Can I remind people, though, the ’08 crash was alleviated by massive, global QE. QE that’s still ongoing as every time the (US) govt attempts to reduce QE, the markets wobble. Then there is govt support during Covid… So what further support can govts give the markets?

    My wife and I took the risk averse route. We paid off the mortgage apart from £50k which is covered by an offset account. We’ve since lived very well & securely, and we’ve poured money into our SIPPs & ISAs. But I’m at the end of my working life, so I’m concentrating on wealth preservation.

  • 25 Kevin August 24, 2021, 12:13 pm


    I don’t think there is an assumption that 1% mortgage rates will last for an extended period of time (i.e. +10 years), I believe this is freak period we are in… I personally expect rates to move back to 3 – 5% at some point, of course we just don’t know when. I’m feeling global commodity and labour inflation big time in my engineering and sourcing job and I dislike the extensive QE program, both of which do make me a bit nervous for the future.

    That is what is driving my hesitancy to re-mortgage to a new provider on a 5 year 1.3% fix and releasing £50k equity, versus sticking with my existing provider at BOE BR +1.74% and no equity release but with an extended duration of 25 years. I could pay less for 5 years but a heck of a lot more in the following 20 years. Although that’s the beauty of an offset mortgage, I can re-focus my attentions to diverting funds into the linked savings account and mitigate any big impact on monthly payment.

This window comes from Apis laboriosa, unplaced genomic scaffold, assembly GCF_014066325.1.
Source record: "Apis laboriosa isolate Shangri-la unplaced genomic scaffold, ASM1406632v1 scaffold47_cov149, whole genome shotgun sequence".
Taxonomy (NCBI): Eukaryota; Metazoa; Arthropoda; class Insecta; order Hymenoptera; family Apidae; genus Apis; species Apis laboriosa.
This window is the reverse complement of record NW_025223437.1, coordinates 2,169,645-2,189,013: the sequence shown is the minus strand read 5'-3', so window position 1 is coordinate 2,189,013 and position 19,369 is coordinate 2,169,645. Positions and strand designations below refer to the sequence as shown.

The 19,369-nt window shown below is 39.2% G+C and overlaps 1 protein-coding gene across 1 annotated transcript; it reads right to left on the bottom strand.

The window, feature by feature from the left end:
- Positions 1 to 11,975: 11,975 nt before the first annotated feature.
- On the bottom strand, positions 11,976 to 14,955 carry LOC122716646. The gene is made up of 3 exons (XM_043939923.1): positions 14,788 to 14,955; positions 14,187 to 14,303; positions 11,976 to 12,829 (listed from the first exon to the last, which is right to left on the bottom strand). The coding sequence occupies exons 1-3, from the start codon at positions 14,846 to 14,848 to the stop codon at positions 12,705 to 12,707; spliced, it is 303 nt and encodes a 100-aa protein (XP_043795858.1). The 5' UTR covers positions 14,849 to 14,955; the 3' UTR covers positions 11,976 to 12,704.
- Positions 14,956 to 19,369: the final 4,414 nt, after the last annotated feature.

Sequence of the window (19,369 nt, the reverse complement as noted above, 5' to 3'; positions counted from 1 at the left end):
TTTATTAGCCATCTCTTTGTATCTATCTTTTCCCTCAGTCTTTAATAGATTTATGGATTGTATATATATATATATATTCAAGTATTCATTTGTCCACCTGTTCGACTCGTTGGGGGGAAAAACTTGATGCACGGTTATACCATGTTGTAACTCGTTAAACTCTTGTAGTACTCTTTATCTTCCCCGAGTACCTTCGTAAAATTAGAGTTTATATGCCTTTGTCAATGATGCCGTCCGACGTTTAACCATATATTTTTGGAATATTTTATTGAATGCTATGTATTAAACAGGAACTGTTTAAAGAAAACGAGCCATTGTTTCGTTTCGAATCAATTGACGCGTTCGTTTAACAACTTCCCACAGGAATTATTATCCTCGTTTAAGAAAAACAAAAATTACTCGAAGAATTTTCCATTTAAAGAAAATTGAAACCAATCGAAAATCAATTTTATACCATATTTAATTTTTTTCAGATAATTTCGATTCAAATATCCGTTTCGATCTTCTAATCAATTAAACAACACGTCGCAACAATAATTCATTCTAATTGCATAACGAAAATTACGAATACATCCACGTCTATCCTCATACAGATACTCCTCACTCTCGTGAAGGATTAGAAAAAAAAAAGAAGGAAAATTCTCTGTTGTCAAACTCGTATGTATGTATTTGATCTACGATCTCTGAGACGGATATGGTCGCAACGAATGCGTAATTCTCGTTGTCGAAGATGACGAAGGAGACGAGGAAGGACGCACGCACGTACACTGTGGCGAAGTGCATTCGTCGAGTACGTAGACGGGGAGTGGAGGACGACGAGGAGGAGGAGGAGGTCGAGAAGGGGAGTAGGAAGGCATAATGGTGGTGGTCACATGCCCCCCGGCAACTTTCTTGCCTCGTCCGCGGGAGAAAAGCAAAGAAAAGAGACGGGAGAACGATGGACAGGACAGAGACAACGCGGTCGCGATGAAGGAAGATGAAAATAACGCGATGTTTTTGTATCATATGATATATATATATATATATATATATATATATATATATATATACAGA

• 26 Al Cam August 24, 2021, 12:57 pm

    @Kevin (#25):
    Why A or B? Explicitly, have you explored alternatives that might allow you to hedge your bets – a possible approach is outlined at #2 above.

  • 27 Kevin August 24, 2021, 1:23 pm

    @Al Cam

    I have seen part and part as an option, with Virgin money for example, but to be honest i didn’t exactly follow how it worked and what additional benefits it would give me…. feel free to explain in laymans terms if you don’t mind and i’ll do some googling also, thanks!

  • 28 Brod August 24, 2021, 2:17 pm

    @Kevin – well, we’ll have to disagree, but good luck. On my very modest terms, I’ve won the game, my family are provided for, so I’m not playing. But you are taking some pretty concentrated, leveraged bets on the UK property market. I just think we shouldn’t look at just the latest decade, or since dotcom, or the ’90s crash but longer. The ’70s maybe?

    Btw, isn’t equity release also known as borrowing more? 😉 (Full disclosure, we’re discussing borrowing an extra £150k to buy a place in Spain for potential residency. But plan to repay over the 10 year fix. But that’s completely different. Nothing in common at all. No sirree! Though you’re right, seems rude not to borrow when they’re so desperate to lend.)


  • 29 Kevin August 24, 2021, 2:20 pm

    Took a quick look, don’t fancy part and part, quite happy with the full flexibility of interest only offset mortgage. It’s unlikely i’ll ever repay the remaining portion of the loan, most likely will sell the house and downsize when/before it is due…. or as soon as i can punt my kids into my BTL’s ha ha!

  • 30 The Rhino August 24, 2021, 2:47 pm

    @kevin – I would take the 25 yr product over the 5 given the choice. Who’s it with?

  • 31 Kevin August 24, 2021, 3:01 pm